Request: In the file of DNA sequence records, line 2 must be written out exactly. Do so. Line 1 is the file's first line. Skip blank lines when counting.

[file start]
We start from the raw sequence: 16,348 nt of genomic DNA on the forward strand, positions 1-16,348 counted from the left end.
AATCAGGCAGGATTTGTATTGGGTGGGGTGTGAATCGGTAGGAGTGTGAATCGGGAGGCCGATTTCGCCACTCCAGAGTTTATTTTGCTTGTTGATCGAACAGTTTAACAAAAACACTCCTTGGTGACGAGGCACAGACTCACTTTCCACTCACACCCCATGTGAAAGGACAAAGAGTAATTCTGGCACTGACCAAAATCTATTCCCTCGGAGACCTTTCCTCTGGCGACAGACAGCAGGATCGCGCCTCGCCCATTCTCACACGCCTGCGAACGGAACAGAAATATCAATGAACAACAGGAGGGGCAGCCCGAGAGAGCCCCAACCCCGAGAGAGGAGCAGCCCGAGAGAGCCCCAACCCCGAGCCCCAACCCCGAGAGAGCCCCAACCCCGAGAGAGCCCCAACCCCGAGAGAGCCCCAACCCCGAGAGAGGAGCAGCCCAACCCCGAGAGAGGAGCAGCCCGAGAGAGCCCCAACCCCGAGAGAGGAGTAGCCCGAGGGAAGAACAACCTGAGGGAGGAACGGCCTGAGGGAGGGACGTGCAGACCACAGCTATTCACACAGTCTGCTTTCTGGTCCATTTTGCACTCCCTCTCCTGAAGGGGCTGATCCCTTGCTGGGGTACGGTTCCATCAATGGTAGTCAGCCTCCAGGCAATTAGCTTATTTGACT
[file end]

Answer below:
AATCAGGCAGGATTTGTATTGGGTGGGGTGTGAATCGGTAGGAGTGTGAATCGGGAGGCCGATTTCGCCACTCCAGAGTTTATTTTGCTTGTTGATCGAACAGTTTAACAAAAACACTCCTTGGTGACGAGGCACAGACTCACTTTCCACTCACACCCCATGTGAAAGGACAAAGAGTAATTCTGGCACTGACCAAAATCTATTCCCTCGGAGACCTTTCCTCTGGCGACAGACAGCAGGATCGCGCCTCGCCCATTCTCACACGCCTGCGAACGGAACAGAAATATCAATGAACAACAGGAGGGGCAGCCCGAGAGAGCCCCAACCCCGAGAGAGGAGCAGCCCGAGAGAGCCCCAACCCCGAGCCCCAACCCCGAGAGAGCCCCAACCCCGAGAGAGCCCCAACCCCGAGAGAGCCCCAACCCCGAGAGAGGAGCAGCCCAACCCCGAGAGAGGAGCAGCCCGAGAGAGCCCCAACCCCGAGAGAGGAGTAGCCCGAGGGAAGAACAACCTGAGGGAGGAACGGCCTGAGGGAGGGACGTGCAGACCACAGCTATTCACACAGTCTGCTTTCTGGTCCATTTTGCACTCCCTCTCCTGAAGGGGCTGATCCCTTGCTGGGGTACGGTTCCATCAATGGTAGTCAGCCTCCAGGCAATTAGCTTATTTGACT